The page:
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"Finding Home"
by Frances Duncan

Review by John Gabree

Let's pretend for a moment that you are a filmmaker. You want to make a picture about a subject that might normally be considered serious — abortion, say, or drug abuse or prisons or race relations or sexual harassment. Do you go to a motion picture company with a project like this? No, because the businessmen who make movies are reluctant to touch subjects that might tax the minds or unsettle the emotion of the 12-year-olds who are the target audience. And so you turn to television, where mini-series and movies-of-the-week routinely take on heavy, emotionally charged subjects.

Similarly, and for similar reasons, publishers of hardcover fiction are increasingly turning their collective backs on difficult subjects. Best sellers, like movie blockbusters, are made by creating products that appeal to vast numbers of people. Like moviemakers, book publishers (or their corporate overseers) are no longer content with modest profits overall. Every book, it seems, must hit the profit bullseye.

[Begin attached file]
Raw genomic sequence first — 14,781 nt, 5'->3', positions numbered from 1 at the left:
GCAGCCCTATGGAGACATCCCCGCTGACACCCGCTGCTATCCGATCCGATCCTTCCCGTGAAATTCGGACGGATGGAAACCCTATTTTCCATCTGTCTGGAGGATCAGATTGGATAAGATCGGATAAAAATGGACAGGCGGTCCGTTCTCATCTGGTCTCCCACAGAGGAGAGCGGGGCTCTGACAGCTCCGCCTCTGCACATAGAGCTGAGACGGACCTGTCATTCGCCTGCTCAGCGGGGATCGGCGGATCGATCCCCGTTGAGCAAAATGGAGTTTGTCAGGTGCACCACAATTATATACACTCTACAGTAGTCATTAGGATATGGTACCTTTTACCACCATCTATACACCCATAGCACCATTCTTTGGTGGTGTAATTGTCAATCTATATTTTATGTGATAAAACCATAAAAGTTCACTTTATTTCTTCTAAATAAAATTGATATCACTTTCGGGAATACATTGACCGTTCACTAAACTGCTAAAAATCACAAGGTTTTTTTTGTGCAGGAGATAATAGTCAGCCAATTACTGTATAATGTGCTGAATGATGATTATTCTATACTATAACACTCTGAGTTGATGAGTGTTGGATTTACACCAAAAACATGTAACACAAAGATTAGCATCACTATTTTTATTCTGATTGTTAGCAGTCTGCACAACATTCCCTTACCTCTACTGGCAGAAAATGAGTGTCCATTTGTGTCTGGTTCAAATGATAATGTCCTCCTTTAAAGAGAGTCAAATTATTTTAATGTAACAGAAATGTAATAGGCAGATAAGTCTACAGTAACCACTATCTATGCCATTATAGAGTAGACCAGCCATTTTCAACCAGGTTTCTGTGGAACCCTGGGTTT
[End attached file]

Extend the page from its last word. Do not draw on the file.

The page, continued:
Even a decade ago a novel like “Finding Home” would have found a home at a hardcover publishing house. Today it has wound up as a paperback original, a cut above a comic book in the publishing pecking order. This is fine for the readers who happen to discover the book, but it is not so good for the author, who presumably loses out on prestige, a paperback resale and other subsidiary benefits.

Is “Finding Home” somehow “unworthy” of publication in hardcover? I don't think so. The novel is gracefully composed, the characters are believable and the events are well-plotted. Most readers will be touched. A story about the emotional impact of a couple's death in a car crash on their family and friends, lacking any ghoulish or occult overtones, it is simply too slight, however good, for most hardcover publishers to bother with. Of course, appearing as a paperback original makes it one of the lucky ones; many books like it are not published at all anymore. At least, like similar works originating in softcover, it stands some small chance of finding its audience. (1982)

Buy Finding Home by Frances Duncan



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